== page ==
The Untold Truth Of Valhalla

Of the numerous mythologies and legends found throughout the history of the world, few are as metal as the stories of the old Norse, whose gods were basically just Vikings-plus, larger-than-life warriors with magic hammers and boats made of dead people's fingernails and what have you. And of all locations within the Norse cosmology, perhaps the most glorious and desirable is the great hall of Valhalla, the feasting place of the allfather Odin, where he drank and did battle with the spirits of the greatest warriors who ever lived and died.

But Valhalla is more than just Viking heaven, and it's far from the only Norse afterlife. So if you're shopping around for an eternal resting place for your soul, here are some facts about Valhalla to help you decide if it's right for you. Sure, the prestige of it is hard to beat, but is it worth the price?

What does "Valhalla" mean?

The name "Valhalla" evokes a glorious image of an afterlife for the mighty, and its meaning is equally glorious in its simplicity. "Valhalla" is a Latinization of the Old Norse "Valhöll," which, according to the Online Etymology Dictionary, means "hall of the battle-slain," which is ... what Valhalla is. The first element of the word, "valr," is the term for those slain in battle and can also be seen as the first part of the word "valkyrie," who are the choosers of the slain. The word "valr" also shares an ancestor with the Latin word "vulnus," meaning "wound," the source of the English word "vulnerable." 

While it doesn't take an etymological genius to recognize that the "höll" or "halla" portion of the name is pretty directly related to the English word "hall," with which it shares a meaning, the two words share another relative that is both fitting and surprising. The ultimate source for these words is the Proto-Indo-European root "kel-," which means "cover" or "hide" and which gives us such English words as "conceal," "cellar," "helmet," and "hole." It's also responsible for "apocalypse," which only makes sense if you remember that word literally means an unveiling or, you know, a revelation. Anyway, "hall" and "höll" are both related to another word for a covered, hidden place, which, like Valhalla, is also an abode of the dead: Hell, or as the Norse called it, Hel.

Who goes to Valhalla?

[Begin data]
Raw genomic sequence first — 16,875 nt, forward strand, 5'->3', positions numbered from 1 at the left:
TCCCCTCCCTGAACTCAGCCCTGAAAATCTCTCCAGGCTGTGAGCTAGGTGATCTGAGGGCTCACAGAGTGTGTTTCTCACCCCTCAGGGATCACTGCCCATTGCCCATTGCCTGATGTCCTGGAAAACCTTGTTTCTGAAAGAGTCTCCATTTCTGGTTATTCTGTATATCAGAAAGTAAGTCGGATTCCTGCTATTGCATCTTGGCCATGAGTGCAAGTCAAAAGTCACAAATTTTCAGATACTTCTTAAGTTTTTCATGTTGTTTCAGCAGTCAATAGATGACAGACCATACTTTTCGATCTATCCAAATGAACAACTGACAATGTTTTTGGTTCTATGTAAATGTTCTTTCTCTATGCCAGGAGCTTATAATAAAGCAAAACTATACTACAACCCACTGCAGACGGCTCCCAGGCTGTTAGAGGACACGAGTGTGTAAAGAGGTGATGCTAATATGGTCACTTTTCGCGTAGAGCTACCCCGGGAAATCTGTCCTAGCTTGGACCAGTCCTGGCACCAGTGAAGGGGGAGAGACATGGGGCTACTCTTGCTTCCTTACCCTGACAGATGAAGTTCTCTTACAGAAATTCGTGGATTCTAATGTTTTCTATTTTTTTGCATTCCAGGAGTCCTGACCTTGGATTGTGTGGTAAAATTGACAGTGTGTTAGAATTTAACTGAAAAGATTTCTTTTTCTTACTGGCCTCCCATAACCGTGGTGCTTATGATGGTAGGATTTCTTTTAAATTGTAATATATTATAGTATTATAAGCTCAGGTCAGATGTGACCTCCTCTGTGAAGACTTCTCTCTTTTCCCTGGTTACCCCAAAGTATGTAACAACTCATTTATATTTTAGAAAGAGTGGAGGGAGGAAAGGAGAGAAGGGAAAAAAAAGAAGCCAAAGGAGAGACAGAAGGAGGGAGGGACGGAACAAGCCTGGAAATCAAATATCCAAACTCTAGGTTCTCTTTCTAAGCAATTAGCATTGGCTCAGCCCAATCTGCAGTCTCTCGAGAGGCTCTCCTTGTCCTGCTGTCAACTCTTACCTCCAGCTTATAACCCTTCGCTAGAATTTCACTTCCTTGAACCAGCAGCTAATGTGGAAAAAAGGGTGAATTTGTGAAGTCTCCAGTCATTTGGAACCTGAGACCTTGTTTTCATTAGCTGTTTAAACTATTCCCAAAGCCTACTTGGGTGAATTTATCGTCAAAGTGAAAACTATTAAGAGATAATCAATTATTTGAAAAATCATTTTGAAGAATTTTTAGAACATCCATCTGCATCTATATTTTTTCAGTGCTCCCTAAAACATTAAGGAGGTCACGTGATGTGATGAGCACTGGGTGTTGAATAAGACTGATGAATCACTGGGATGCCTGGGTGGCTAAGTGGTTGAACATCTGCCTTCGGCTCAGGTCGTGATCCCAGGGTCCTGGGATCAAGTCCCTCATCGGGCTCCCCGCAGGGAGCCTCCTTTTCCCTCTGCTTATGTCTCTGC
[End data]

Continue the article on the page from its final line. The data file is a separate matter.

While it may be true that all dogs go to Heaven, it was not the case that all humans went to Valhalla. Similar to the Greco-Roman conception of the Isles of the Blessed, Valhalla was the final destination for those who had distinguished themselves in valor and virtue. And for the Vikings, there was no virtue greater than an honorable death in battle. The ones who distinguished themselves enough in valorous death to reside in Odin's great hall were known as the "einherjar," which means "lone-fighters" or even "army of one." According to Encyclopedia Mythica, these champions are adopted as sons by Odin, who, in his aspect as a gatherer of fallen warriors, is known as the Father of the Slain.

The residents of Valhalla were chosen by the valkyries and carried up (or possibly down, depending on the source) to Odin's great hall. Once there, they spent their days eating and drinking their fill. Specifically, they feasted upon a magical boar named Sæhrímnir, which regenerated every night so they could eat it again the next day. Even though the number of the righteous dead is huge and ever-increasing, the meat never runs out, nor does the mead ever run dry. It's not all feasting, though: The einherjar spend most of their time in battle, training for the events of Ragnarok.

The role of the valkyries

Besides having a song named after them that's appropriate for launching a fleet of helicopters and being the name of Tessa Thompson's character in the Thor movies, what exactly is a valkyrie? According to Encyclopedia Britannica, valkyries are a group of maidens in the service of Odin whose main role is to survey the fallen on the battlefield and decide which ones were deserving of a place in Valhalla. Suitably, then, the word "valkyrie" means "chooser of the slain." These shield-maidens of Odin were known to be both beautiful and terrible, as they were ethereal young women clad in full battle armor and riding through the skies with flashing shields and helmets, whose presence foretold the coming of battle, death, and bloodshed. They could protect the lives, armies, and ships of those warriors who found their favor, but they could also cause the immediate death of those who displeased them.

While their role as noble yet sinister battle maidens belies the sort of traditional gender roles you might expect from ancient societies, don't worry: There's still a context in which they are made subservient to men. After their primary job of selecting the souls of those destined to join Odin's einherjar, their secondary role in Valhalla is to spend all day bringing the dead warriors magic mead and immortal pig meat.

What does Valhalla look like?

You might assume that a feasting hall for the immortal souls of the mightiest warriors who ever lived would probably be pretty metal, and you'd be right in that assumption. Various works of Norse mythology include descriptions of what Valhalla looks like, and together, they help give us a pretty good picture of Odin's great hall. Norse Mythology for Smart People explains that Valhalla is described as "gold-bright" due to its roof being covered in shining golden shields, which line the top of the hall like shingles. The interior of the hall is full of many feasting tables for the einherjar, and the great chairs surrounding these tables are forged from breastplates. The rafters are made of spear-shafts, and the benches are all covered with coats of mail. The creaking of these numerous benches under the weight of warriors and gods was said to create a sound like thunder. The numerous gates of Valhalla are guarded by wolves, while eagles soar above it.